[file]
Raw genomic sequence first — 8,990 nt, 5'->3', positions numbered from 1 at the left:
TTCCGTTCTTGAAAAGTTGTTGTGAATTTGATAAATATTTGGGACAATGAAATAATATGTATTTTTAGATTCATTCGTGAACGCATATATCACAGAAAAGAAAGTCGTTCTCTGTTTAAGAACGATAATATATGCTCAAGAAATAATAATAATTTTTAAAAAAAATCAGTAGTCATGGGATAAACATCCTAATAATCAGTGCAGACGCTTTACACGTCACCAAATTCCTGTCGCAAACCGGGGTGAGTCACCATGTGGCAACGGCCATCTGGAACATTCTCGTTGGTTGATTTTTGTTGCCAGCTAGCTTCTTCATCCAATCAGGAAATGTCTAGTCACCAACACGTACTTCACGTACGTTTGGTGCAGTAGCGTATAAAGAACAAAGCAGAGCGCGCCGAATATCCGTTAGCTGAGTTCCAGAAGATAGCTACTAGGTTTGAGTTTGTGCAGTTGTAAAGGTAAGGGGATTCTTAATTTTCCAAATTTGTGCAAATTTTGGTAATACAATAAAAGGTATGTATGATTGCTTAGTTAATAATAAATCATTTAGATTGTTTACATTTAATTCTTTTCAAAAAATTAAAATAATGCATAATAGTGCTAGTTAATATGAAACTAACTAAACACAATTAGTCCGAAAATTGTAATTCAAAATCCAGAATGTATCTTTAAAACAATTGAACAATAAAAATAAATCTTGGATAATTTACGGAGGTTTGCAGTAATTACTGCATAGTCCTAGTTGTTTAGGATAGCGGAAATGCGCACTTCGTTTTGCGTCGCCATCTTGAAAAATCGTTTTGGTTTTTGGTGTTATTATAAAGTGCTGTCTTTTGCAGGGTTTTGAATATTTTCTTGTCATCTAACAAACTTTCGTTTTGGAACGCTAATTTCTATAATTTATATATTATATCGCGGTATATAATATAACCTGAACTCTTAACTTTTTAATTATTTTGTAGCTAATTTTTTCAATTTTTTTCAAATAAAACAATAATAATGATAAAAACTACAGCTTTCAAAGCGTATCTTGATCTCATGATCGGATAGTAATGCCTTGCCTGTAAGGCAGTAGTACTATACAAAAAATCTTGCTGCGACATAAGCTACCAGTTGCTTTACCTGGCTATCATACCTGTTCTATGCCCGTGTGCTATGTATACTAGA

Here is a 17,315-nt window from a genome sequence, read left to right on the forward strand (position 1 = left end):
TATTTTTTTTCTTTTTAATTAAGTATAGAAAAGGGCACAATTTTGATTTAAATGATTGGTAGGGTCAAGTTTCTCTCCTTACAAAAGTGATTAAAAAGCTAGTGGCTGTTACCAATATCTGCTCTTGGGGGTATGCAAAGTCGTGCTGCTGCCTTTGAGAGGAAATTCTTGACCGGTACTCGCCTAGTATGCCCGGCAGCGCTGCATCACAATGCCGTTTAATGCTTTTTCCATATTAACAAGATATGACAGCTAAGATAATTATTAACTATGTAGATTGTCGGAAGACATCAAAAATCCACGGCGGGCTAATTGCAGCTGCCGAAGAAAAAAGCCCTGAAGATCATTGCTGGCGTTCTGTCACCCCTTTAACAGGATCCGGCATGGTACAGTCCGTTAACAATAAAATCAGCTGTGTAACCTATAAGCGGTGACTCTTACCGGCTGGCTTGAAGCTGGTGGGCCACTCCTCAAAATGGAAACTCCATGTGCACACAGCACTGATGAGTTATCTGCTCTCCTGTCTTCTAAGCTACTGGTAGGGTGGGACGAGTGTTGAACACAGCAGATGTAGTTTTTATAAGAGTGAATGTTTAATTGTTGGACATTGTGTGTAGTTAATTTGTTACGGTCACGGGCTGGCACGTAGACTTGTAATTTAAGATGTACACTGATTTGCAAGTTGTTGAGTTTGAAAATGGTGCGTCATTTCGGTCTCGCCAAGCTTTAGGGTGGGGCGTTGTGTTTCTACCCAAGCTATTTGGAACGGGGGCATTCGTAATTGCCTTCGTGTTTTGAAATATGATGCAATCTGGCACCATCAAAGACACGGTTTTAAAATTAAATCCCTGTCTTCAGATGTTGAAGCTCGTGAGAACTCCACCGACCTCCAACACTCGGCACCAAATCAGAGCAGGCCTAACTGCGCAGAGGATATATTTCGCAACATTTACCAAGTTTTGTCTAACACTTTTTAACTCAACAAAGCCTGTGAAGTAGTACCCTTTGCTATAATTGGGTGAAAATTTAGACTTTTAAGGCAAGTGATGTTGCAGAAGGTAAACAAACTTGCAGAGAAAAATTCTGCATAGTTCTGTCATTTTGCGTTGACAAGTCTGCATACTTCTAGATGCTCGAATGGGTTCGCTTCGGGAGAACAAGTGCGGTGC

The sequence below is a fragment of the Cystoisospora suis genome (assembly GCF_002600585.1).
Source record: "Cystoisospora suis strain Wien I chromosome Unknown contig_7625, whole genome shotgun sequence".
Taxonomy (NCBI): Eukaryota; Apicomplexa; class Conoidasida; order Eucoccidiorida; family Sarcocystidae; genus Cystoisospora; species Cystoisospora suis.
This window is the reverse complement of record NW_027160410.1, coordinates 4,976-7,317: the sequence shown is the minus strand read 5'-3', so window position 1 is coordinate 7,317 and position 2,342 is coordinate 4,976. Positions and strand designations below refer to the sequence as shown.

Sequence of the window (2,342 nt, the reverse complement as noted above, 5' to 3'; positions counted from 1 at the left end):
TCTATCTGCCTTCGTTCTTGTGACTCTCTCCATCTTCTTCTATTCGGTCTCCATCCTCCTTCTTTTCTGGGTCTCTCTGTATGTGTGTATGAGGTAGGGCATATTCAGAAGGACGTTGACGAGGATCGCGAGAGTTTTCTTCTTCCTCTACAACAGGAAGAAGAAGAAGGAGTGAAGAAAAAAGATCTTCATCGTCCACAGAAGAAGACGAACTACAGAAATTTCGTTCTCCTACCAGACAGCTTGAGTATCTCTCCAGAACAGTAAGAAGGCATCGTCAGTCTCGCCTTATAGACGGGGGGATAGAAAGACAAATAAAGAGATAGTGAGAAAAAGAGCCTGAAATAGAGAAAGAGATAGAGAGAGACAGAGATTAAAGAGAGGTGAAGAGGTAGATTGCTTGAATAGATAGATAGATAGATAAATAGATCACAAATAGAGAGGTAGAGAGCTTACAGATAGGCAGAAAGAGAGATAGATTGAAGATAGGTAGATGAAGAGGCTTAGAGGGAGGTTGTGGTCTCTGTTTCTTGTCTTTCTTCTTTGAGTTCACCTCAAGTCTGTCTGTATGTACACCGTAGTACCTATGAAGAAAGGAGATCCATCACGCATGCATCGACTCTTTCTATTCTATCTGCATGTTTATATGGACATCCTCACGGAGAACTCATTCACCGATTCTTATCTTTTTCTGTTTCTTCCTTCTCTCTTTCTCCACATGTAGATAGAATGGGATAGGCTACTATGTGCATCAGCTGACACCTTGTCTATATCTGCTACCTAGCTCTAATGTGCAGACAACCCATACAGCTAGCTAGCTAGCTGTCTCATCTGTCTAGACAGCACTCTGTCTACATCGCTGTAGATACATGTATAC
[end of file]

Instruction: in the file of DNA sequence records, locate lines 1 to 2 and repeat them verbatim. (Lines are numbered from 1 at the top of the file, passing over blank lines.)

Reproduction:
Raw genomic sequence first — 8,990 nt, 5'->3', positions numbered from 1 at the left:
TTCCGTTCTTGAAAAGTTGTTGTGAATTTGATAAATATTTGGGACAATGAAATAATATGTATTTTTAGATTCATTCGTGAACGCATATATCACAGAAAAGAAAGTCGTTCTCTGTTTAAGAACGATAATATATGCTCAAGAAATAATAATAATTTTTAAAAAAAATCAGTAGTCATGGGATAAACATCCTAATAATCAGTGCAGACGCTTTACACGTCACCAAATTCCTGTCGCAAACCGGGGTGAGTCACCATGTGGCAACGGCCATCTGGAACATTCTCGTTGGTTGATTTTTGTTGCCAGCTAGCTTCTTCATCCAATCAGGAAATGTCTAGTCACCAACACGTACTTCACGTACGTTTGGTGCAGTAGCGTATAAAGAACAAAGCAGAGCGCGCCGAATATCCGTTAGCTGAGTTCCAGAAGATAGCTACTAGGTTTGAGTTTGTGCAGTTGTAAAGGTAAGGGGATTCTTAATTTTCCAAATTTGTGCAAATTTTGGTAATACAATAAAAGGTATGTATGATTGCTTAGTTAATAATAAATCATTTAGATTGTTTACATTTAATTCTTTTCAAAAAATTAAAATAATGCATAATAGTGCTAGTTAATATGAAACTAACTAAACACAATTAGTCCGAAAATTGTAATTCAAAATCCAGAATGTATCTTTAAAACAATTGAACAATAAAAATAAATCTTGGATAATTTACGGAGGTTTGCAGTAATTACTGCATAGTCCTAGTTGTTTAGGATAGCGGAAATGCGCACTTCGTTTTGCGTCGCCATCTTGAAAAATCGTTTTGGTTTTTGGTGTTATTATAAAGTGCTGTCTTTTGCAGGGTTTTGAATATTTTCTTGTCATCTAACAAACTTTCGTTTTGGAACGCTAATTTCTATAATTTATATATTATATCGCGGTATATAATATAACCTGAACTCTTAACTTTTTAATTATTTTGTAGCTAATTTTTTCAATTTTTTTCAAATAAAACAATAATAATGATAAAAACTACAGCTTTCAAAGCGTATCTTGATCTCATGATCGGATAGTAATGCCTTGCCTGTAAGGCAGTAGTACTATACAAAAAATCTTGCTGCGACATAAGCTACCAGTTGCTTTACCTGGCTATCATACCTGTTCTATGCCCGTGTGCTATGTATACTAGA